These simple questions do not attempt to capture the detail of exemptions, administrative codes, statutes, and case law. Nonetheless, as an attorney who regularly represents employees against employers for wage claims, these simple questions asked regularly would dramatically reduce employee-employer wage litigation.

[1] Washington-based Federal Justice Center reported 8,126 federal wage-and-hour lawsuits were filed between April 1, 2013, and March 31, 2014, See also More Workers Are Claiming Wage Theft, New York Times, Greenhouse, Steven published August 31, 2014 available here.

[2] See Parrish v. West Coast Hotel Co., 185 Wash. 581, 55 P.2d 1083 (1936), Washington Supreme Court upholding the constitutionality of a Washington minimum wage law for women and children. See Also Court in Larsen v. Rice, 100 Wash. 642, 171 P. 1037 (1918); Spokane Hotel Co. v. Younger, 113 Wash. 359, 194 P. 595 (1920). Parrish was affirmed by the United States Supreme Court in West Coast Hotel Co. v. Parrish, 300 U.S. 379, 57 S. Ct. 578 (1937), overruling Adkins v. Children’s Hospital, 261 U.S. 525, 43 S. Ct. 394 (1923), which struck down a similar District of Columbia law on substantive due process grounds.

5 Things You Didn’t Know About the “Hot Coffee” Case

1) 79-year-old Liebeck was hospitalized for 8 days, suffered third-degree burns to her pelvic region, followed by two years of medical treatment.

2) Liebeck sought to settle with McDonald’s for $20,000.

3) The trial judge reduced the award to $640,000, and the parties settled for a confidential amount.

4) McDonald’s admitted at trial that its coffee was “not fit for consumption” immediately after sold at 180 to 190 degrees Farenheit.

5) Coffee served at 180-190 degrees Farenheit will cause third-degree burns in 2-3 seconds

A 2011 documentary titled “Hot Coffee” explored the plaintiff perspective and misinformation about the case.

First Uber, Now Lyft: Insurance Issues

San Francisco News outlets reported yesterday of Lyft-operated vehicle who allegedly struck a pedestrian in the Nob Hill neighborhood.  The pedestrian was later taken to a hospital for a leg injury and is not believed to have suffered life-threatening injuries.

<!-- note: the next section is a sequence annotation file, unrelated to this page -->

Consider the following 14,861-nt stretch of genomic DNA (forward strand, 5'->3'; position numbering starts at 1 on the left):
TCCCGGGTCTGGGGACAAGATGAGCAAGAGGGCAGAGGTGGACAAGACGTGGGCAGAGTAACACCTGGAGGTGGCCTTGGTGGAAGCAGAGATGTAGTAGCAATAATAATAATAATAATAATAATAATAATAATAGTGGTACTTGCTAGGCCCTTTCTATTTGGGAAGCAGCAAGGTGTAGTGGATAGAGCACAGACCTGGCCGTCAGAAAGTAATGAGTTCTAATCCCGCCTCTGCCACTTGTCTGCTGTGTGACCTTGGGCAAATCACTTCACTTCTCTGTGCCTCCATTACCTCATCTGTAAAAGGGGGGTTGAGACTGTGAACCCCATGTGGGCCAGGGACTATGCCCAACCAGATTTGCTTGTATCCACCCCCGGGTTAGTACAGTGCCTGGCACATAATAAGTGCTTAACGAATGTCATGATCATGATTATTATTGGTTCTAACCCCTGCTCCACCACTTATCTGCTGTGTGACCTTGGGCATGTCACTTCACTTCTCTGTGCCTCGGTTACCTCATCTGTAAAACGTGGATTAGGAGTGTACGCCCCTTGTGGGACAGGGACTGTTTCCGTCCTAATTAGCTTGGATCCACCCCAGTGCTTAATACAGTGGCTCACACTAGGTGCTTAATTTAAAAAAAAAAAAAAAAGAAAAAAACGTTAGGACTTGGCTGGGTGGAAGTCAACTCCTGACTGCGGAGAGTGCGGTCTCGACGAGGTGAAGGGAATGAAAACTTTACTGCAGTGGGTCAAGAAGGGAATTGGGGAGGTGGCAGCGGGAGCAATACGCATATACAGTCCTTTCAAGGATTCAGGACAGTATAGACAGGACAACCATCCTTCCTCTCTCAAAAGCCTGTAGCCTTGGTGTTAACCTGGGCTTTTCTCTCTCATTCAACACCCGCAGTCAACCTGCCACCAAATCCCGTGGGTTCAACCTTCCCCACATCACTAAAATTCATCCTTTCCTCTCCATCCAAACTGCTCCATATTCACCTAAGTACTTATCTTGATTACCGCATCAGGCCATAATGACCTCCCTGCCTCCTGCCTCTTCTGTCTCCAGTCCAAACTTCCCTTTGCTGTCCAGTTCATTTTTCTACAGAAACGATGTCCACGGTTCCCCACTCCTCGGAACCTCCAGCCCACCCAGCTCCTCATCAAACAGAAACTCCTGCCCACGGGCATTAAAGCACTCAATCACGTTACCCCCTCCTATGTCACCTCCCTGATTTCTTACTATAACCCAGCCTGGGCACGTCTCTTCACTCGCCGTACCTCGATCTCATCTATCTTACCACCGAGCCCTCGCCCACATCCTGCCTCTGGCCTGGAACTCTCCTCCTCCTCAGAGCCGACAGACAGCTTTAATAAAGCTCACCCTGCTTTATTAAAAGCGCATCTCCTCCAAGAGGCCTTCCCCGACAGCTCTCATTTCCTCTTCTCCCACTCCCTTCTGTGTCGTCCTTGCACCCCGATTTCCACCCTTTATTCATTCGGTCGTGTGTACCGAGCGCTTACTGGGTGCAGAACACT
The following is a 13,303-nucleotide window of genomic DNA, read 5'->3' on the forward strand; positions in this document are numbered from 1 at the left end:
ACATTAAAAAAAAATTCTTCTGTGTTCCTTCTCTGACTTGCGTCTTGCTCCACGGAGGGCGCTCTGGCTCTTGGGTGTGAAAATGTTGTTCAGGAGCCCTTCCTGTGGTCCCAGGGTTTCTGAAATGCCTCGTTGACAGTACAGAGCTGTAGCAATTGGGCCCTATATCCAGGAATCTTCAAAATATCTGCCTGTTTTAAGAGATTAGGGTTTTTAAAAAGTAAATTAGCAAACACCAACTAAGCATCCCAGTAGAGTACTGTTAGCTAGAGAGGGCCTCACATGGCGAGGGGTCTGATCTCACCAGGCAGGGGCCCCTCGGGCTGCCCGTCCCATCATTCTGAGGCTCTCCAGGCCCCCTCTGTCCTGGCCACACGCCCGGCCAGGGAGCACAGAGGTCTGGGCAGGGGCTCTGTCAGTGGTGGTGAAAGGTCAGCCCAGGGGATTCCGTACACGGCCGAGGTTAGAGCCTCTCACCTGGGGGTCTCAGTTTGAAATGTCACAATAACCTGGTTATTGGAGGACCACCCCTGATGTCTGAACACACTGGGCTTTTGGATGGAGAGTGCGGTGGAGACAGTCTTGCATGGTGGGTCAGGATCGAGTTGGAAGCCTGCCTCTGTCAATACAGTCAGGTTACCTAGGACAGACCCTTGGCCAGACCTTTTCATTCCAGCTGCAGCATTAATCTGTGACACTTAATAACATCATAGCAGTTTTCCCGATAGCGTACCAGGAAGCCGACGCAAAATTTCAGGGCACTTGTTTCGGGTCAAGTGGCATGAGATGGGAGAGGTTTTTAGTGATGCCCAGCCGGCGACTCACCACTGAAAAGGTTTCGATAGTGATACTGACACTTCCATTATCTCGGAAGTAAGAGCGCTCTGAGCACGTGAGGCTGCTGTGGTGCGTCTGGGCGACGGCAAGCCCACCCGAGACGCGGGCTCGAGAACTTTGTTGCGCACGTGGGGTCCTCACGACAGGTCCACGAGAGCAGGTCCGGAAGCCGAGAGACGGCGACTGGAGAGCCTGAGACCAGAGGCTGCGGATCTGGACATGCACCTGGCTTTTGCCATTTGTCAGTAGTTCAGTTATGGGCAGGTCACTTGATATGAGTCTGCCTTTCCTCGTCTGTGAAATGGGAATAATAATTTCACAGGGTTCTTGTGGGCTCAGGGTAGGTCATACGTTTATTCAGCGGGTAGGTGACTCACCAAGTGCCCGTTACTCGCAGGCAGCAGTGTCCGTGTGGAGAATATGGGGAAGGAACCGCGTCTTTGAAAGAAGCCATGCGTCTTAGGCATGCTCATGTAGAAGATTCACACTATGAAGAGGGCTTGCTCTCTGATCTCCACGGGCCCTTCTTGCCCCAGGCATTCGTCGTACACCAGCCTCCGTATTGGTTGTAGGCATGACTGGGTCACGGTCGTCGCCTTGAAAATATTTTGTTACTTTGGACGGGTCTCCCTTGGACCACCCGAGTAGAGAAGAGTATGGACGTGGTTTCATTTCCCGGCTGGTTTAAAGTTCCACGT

The accident comes just two weeks after a fatal car accident in San Francisco involving an Uber driver.  Ride-sharing companies such as Uber, Lyft, and Sidecar have gained increasing attention in recent weeks for public safety and adequacy of insurance coverage for accident victims.

Uber Woes…Not Just Legal

The New York Times reports this week of the recent challenges facing ride-share operator Uber. In the last few months, Uber has drawn critics from celebrities such as Salman Rushdie and Jessica Seinfeld for exorbitant pricing during peak times. New Year’s Eve 2013 also marked the tragedy of a fatal car accident with an alleged Uber-contracted driver, killing a 6-year-old girl. Uber is also being sued by its own drivers over tips drivers reportedly never received.

The article appearing in the New York Times Technology section highlights the many problems a tech startup can face in transitioning an industry-disrupting idea into reality.

Labor Report says Employers Steal More Than Bank Robbers

The Economic Policy Center (“EPI”) reports this week that more employers fail to provide full wages to employees.  When comparing 2008 U.S. Department of Labor statistics report of back wages to U.S. Census Bureau Data on bank robbery statistics, EPI reports wage theft amounts to triple the amounts stolen in bank robberies. The report is more anecdotal than statistically significant, however the broader report draws attention to the seriousness of wage theft. Read the entire report here.